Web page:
Bergen County Lawyer
NJ Appeals Courts and Appellate Law
NJ Appeals law is perhaps the most complex and demanding area in the criminal defense arena. The NJ Court of Appeals does not make a determination of a defendant’s guilt or innocence. Merely, it is a through and complete review of the NJ Municipal Courts or NJ Superior Courts trial process to determine whether the trial was fair and evidence was admitted or excluded properly.
To begin with, when a lawyer is defending a person on trial, it is important to note that trial work is very difficult. The attorneys who represent the NJ Prosecutors and NJ Attorney General’s office lays out their version of the facts of the case first. Basically, NJ Assistant DA will try to prove that Fact A + Fact B + Fact C + Fact D can only equal guilty.
However, it is up to the defense to show that those set of facts do not equal guilt. But if you actually dissect a NJ criminal case, you will see that the Criminal Defense attorney and the judge are quite hard at work.
While the Assistant prosecutor or District attorney is questioning a witness, the defense lawyer must remember the questions asked and the witnesses’ response. Typically the defense attorney takes notes to help him remember and prepare for the cross-examination of that witness.
However, at the same time he is writing and formulating his own questions, the next series of questions are asked. And, the defense attorney still needs to remember the witness’s answers while formulating the next cross-examination questions.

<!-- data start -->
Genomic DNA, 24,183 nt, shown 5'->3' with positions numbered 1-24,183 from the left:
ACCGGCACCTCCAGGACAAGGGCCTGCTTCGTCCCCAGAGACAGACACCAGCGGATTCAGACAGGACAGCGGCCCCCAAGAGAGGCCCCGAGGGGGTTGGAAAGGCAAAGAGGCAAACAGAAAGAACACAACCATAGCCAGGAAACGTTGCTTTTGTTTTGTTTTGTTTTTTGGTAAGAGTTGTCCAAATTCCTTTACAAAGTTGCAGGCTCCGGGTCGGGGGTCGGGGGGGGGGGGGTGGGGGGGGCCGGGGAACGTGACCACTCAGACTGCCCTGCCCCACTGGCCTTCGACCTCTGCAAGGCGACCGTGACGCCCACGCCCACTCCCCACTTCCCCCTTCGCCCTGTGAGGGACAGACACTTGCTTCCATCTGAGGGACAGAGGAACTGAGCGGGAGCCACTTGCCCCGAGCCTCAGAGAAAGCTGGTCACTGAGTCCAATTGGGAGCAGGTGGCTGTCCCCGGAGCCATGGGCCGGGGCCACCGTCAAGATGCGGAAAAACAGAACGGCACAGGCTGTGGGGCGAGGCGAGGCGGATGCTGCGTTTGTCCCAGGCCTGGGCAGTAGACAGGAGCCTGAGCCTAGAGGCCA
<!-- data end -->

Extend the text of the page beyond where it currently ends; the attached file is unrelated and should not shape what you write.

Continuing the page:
At the same time, the Judge has to take notes also. He has to deal with the witness, the attorneys, and the jury. He is constantly ruling on what evidence and what testimony should be allowed in order to effectuate a fair trial. Evidence presented must qualify under the NJ Court Rules to be admitted into evidence or barred.
At the same time, specific witness’s or their testimony may also be banned. Attorneys constantly offer into evidence the testimony that benefits their clients, while the other attorney will object to it. The judge agrees with the objection and either can sustain the objection or overrule it.
With all this happening at the same time during a trial, it is easy to how mistakes can be made. No trial is really perfect, there are always mistakes. Some trial mistakes are what the Appellate Court calls “Harmless Error”. However, there are times that the damage is so bad that it calls for a mistrial. The trail court judges, whether they are Municipal Court Judges or Superior Court Judges, mistakes are made. The NJ Appellate Courts function is to review the trail court record and make a decision on whether the trial was fair.The Appeals Court does not adjudicate guilt or innocence. It merely decides on the fairness of the trail. If the Appellate Court determines that the trail was fair, than it will “Uphold the Conviction”. If however, the NJ Appellate Court determines that the trail was ultimately unfair or otherwise “prejudicial”, that it may overturn the lower courts finding. The case then gets remanded back to the trial court to retry the case or address the issues that made the first trial unfair. Remember that the Appellate Court only reviews what has been placed on the record my the trial court and the evidence that was admitted in the underlying trial.
Appellete work takes a lot of time, patience and skill. If the NJ Municipal Court or NJ Superior Court has ruled against you in a case, it may be worth your time to speak to us today. Call the Law Offices of Ron Bar-Nadav today at (201) 525-1555